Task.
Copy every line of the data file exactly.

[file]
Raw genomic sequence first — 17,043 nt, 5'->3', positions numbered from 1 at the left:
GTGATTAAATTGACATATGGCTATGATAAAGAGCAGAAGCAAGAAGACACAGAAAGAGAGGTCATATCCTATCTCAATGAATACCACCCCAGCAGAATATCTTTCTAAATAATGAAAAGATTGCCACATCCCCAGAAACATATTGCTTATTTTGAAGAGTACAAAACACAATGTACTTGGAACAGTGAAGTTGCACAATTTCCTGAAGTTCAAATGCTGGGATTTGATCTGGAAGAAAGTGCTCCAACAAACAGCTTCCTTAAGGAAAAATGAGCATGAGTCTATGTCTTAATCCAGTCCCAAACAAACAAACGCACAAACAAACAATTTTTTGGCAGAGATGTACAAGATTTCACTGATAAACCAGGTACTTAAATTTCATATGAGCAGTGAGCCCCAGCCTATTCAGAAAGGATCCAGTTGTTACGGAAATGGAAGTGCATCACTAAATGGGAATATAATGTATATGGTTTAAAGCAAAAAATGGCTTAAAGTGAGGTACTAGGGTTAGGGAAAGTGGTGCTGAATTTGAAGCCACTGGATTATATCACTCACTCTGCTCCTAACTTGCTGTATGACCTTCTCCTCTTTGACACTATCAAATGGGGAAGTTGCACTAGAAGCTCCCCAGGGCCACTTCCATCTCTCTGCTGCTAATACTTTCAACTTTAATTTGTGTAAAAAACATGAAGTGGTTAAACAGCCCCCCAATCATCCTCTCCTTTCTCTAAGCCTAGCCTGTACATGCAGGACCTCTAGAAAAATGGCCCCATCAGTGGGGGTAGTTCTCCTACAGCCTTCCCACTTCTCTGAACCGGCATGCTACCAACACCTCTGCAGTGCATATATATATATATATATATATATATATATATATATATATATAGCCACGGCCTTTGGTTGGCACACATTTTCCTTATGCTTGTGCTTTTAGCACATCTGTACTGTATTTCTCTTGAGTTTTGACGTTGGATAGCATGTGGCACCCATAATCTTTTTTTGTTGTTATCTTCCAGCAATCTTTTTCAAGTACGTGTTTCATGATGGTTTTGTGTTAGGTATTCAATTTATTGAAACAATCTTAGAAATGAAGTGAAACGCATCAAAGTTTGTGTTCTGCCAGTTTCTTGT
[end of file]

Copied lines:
Raw genomic sequence first — 17,043 nt, 5'->3', positions numbered from 1 at the left:
GTGATTAAATTGACATATGGCTATGATAAAGAGCAGAAGCAAGAAGACACAGAAAGAGAGGTCATATCCTATCTCAATGAATACCACCCCAGCAGAATATCTTTCTAAATAATGAAAAGATTGCCACATCCCCAGAAACATATTGCTTATTTTGAAGAGTACAAAACACAATGTACTTGGAACAGTGAAGTTGCACAATTTCCTGAAGTTCAAATGCTGGGATTTGATCTGGAAGAAAGTGCTCCAACAAACAGCTTCCTTAAGGAAAAATGAGCATGAGTCTATGTCTTAATCCAGTCCCAAACAAACAAACGCACAAACAAACAATTTTTTGGCAGAGATGTACAAGATTTCACTGATAAACCAGGTACTTAAATTTCATATGAGCAGTGAGCCCCAGCCTATTCAGAAAGGATCCAGTTGTTACGGAAATGGAAGTGCATCACTAAATGGGAATATAATGTATATGGTTTAAAGCAAAAAATGGCTTAAAGTGAGGTACTAGGGTTAGGGAAAGTGGTGCTGAATTTGAAGCCACTGGATTATATCACTCACTCTGCTCCTAACTTGCTGTATGACCTTCTCCTCTTTGACACTATCAAATGGGGAAGTTGCACTAGAAGCTCCCCAGGGCCACTTCCATCTCTCTGCTGCTAATACTTTCAACTTTAATTTGTGTAAAAAACATGAAGTGGTTAAACAGCCCCCCAATCATCCTCTCCTTTCTCTAAGCCTAGCCTGTACATGCAGGACCTCTAGAAAAATGGCCCCATCAGTGGGGGTAGTTCTCCTACAGCCTTCCCACTTCTCTGAACCGGCATGCTACCAACACCTCTGCAGTGCATATATATATATATATATATATATATATATATATATATATATAGCCACGGCCTTTGGTTGGCACACATTTTCCTTATGCTTGTGCTTTTAGCACATCTGTACTGTATTTCTCTTGAGTTTTGACGTTGGATAGCATGTGGCACCCATAATCTTTTTTTGTTGTTATCTTCCAGCAATCTTTTTCAAGTACGTGTTTCATGATGGTTTTGTGTTAGGTATTCAATTTATTGAAACAATCTTAGAAATGAAGTGAAACGCATCAAAGTTTGTGTTCTGCCAGTTTCTTGT